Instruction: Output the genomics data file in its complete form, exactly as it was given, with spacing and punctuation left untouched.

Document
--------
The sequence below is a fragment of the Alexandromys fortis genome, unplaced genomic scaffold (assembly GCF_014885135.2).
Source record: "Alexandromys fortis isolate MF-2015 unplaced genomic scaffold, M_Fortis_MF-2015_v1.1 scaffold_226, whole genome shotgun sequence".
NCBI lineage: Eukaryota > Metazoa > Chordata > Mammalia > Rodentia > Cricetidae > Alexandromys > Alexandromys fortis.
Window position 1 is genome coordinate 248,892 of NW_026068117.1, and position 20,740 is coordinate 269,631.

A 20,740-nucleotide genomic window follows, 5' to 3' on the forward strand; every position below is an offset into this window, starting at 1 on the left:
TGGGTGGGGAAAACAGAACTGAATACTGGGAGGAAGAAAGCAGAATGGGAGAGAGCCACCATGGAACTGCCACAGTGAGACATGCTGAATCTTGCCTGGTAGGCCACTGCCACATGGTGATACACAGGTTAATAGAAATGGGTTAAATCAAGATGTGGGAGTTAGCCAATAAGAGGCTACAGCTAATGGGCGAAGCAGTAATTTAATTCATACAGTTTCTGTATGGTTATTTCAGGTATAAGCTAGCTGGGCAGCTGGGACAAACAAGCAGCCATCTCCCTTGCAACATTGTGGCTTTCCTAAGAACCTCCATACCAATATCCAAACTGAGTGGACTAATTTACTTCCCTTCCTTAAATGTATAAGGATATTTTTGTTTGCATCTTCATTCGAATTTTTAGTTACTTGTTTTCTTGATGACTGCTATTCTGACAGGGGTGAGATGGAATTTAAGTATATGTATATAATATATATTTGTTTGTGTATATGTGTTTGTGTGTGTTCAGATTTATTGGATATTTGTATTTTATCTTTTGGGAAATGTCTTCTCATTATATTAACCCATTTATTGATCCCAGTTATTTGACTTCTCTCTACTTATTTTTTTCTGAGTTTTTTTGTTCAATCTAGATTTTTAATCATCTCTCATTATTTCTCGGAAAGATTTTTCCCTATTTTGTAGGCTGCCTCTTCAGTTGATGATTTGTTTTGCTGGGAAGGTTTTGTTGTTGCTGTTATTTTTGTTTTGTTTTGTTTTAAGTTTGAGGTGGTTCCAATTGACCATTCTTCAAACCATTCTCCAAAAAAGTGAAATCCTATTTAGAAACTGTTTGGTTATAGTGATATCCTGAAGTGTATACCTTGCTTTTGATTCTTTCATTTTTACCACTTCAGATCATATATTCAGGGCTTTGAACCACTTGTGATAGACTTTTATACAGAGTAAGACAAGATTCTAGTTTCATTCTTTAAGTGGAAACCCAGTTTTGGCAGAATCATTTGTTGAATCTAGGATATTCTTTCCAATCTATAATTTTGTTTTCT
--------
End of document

The sequence below is a fragment of the Alexandromys fortis genome, unplaced genomic scaffold (assembly GCF_014885135.2).
Source record: "Alexandromys fortis isolate MF-2015 unplaced genomic scaffold, M_Fortis_MF-2015_v1.1 scaffold_226, whole genome shotgun sequence".
NCBI lineage: Eukaryota > Metazoa > Chordata > Mammalia > Rodentia > Cricetidae > Alexandromys > Alexandromys fortis.
Window position 1 is genome coordinate 248,892 of NW_026068117.1, and position 20,740 is coordinate 269,631.

A 20,740-nucleotide genomic window follows, 5' to 3' on the forward strand; every position below is an offset into this window, starting at 1 on the left:
TGGGTGGGGAAAACAGAACTGAATACTGGGAGGAAGAAAGCAGAATGGGAGAGAGCCACCATGGAACTGCCACAGTGAGACATGCTGAATCTTGCCTGGTAGGCCACTGCCACATGGTGATACACAGGTTAATAGAAATGGGTTAAATCAAGATGTGGGAGTTAGCCAATAAGAGGCTACAGCTAATGGGCGAAGCAGTAATTTAATTCATACAGTTTCTGTATGGTTATTTCAGGTATAAGCTAGCTGGGCAGCTGGGACAAACAAGCAGCCATCTCCCTTGCAACATTGTGGCTTTCCTAAGAACCTCCATACCAATATCCAAACTGAGTGGACTAATTTACTTCCCTTCCTTAAATGTATAAGGATATTTTTGTTTGCATCTTCATTCGAATTTTTAGTTACTTGTTTTCTTGATGACTGCTATTCTGACAGGGGTGAGATGGAATTTAAGTATATGTATATAATATATATTTGTTTGTGTATATGTGTTTGTGTGTGTTCAGATTTATTGGATATTTGTATTTTATCTTTTGGGAAATGTCTTCTCATTATATTAACCCATTTATTGATCCCAGTTATTTGACTTCTCTCTACTTATTTTTTTCTGAGTTTTTTTGTTCAATCTAGATTTTTAATCATCTCTCATTATTTCTCGGAAAGATTTTTCCCTATTTTGTAGGCTGCCTCTTCAGTTGATGATTTGTTTTGCTGGGAAGGTTTTGTTGTTGCTGTTATTTTTGTTTTGTTTTGTTTTAAGTTTGAGGTGGTTCCAATTGACCATTCTTCAAACCATTCTCCAAAAAAGTGAAATCCTATTTAGAAACTGTTTGGTTATAGTGATATCCTGAAGTGTATACCTTGCTTTTGATTCTTTCATTTTTACCACTTCAGATCATATATTCAGGGCTTTGAACCACTTGTGATAGACTTTTATACAGAGTAAGACAAGATTCTAGTTTCATTCTTTAAGTGGAAACCCAGTTTTGGCAGAATCATTTGTTGAATCTAGGATATTCTTTCCAATCTATAATTTTGTTTTCT